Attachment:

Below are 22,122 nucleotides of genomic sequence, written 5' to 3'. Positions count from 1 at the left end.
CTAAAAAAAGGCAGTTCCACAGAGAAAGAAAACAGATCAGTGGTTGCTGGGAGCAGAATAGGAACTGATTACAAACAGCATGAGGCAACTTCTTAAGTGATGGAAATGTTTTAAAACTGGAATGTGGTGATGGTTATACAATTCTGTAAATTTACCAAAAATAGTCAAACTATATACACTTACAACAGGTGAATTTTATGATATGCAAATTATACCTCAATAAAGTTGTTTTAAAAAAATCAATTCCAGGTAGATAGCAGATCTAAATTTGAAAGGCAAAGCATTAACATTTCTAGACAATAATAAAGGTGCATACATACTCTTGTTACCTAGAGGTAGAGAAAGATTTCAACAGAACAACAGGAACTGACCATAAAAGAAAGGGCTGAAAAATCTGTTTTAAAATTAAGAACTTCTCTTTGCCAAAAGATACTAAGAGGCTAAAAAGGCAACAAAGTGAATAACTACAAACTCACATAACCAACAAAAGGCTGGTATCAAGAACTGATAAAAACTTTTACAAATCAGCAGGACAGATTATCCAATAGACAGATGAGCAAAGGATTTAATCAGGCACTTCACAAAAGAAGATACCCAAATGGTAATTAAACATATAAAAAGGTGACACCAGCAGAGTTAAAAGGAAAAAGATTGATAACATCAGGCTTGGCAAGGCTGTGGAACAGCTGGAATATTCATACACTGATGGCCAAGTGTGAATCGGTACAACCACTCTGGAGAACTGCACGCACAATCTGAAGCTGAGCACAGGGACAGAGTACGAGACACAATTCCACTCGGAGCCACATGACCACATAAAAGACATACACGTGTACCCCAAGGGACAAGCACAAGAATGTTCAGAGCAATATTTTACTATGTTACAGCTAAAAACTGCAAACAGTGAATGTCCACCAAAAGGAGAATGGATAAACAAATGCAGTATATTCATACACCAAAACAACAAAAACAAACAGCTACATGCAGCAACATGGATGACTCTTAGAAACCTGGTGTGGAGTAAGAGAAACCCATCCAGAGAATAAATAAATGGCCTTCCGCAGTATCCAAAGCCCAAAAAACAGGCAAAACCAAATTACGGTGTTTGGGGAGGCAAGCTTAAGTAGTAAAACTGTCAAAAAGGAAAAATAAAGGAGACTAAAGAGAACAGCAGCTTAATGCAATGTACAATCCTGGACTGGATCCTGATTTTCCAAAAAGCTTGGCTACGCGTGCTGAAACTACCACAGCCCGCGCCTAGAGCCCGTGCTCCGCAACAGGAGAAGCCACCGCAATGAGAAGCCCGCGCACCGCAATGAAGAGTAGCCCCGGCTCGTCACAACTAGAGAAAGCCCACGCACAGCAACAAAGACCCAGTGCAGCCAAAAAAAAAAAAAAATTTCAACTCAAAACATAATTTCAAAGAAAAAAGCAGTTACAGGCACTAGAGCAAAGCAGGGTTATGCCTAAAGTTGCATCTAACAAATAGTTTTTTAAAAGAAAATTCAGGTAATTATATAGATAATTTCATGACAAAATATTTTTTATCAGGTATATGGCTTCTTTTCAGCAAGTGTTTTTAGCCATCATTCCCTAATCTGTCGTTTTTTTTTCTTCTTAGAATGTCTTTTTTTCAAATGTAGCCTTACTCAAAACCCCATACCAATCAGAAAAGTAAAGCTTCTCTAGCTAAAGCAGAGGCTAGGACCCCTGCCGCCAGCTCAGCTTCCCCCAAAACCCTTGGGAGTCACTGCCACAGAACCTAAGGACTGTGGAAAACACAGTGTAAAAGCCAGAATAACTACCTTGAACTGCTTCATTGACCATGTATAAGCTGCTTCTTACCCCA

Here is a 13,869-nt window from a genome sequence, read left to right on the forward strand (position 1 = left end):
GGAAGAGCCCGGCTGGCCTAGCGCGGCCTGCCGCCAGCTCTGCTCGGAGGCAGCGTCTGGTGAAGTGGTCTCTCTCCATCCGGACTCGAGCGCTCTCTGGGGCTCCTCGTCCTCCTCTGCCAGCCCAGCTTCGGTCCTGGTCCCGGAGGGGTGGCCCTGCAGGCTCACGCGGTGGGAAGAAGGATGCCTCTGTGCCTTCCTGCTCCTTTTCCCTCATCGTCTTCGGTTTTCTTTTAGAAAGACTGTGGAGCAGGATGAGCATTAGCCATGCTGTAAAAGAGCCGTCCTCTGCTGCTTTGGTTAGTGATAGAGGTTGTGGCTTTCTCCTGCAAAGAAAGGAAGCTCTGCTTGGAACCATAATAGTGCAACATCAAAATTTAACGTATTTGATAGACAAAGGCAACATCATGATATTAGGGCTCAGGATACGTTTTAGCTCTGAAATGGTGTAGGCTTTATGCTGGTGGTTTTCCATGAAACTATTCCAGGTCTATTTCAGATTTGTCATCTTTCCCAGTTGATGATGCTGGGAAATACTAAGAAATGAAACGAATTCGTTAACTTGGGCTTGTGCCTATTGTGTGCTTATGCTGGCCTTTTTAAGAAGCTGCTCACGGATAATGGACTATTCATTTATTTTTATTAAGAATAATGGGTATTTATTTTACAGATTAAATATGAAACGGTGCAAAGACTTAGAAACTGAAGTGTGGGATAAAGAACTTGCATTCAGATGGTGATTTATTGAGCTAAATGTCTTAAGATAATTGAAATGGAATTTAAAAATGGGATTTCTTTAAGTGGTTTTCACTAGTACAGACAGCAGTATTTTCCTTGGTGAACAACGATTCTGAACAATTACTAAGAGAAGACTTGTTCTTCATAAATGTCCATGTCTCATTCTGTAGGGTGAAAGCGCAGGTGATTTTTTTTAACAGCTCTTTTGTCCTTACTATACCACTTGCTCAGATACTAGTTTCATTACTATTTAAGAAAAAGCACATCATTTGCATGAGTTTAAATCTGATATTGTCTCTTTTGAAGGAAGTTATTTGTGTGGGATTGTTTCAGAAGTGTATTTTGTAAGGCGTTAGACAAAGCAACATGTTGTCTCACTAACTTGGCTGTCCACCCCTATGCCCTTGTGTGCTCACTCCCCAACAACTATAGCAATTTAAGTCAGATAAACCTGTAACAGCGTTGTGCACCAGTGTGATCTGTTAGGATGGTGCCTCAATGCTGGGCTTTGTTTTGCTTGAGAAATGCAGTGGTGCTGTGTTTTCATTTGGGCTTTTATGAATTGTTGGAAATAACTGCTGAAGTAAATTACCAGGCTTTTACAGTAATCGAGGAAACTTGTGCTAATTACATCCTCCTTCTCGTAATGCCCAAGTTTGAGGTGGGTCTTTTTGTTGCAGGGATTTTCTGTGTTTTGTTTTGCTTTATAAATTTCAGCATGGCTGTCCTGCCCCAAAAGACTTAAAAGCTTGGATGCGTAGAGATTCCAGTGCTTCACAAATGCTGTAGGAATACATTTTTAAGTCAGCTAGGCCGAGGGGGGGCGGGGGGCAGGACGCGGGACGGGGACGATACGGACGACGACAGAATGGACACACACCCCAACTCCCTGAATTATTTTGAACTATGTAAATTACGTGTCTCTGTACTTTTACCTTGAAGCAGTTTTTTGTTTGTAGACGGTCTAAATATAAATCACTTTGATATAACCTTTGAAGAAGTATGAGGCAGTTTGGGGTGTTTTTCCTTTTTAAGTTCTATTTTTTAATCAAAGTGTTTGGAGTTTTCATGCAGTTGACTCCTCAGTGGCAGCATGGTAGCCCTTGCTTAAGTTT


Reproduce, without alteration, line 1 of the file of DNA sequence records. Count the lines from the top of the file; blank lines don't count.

Below are 22,122 nucleotides of genomic sequence, written 5' to 3'. Positions count from 1 at the left end.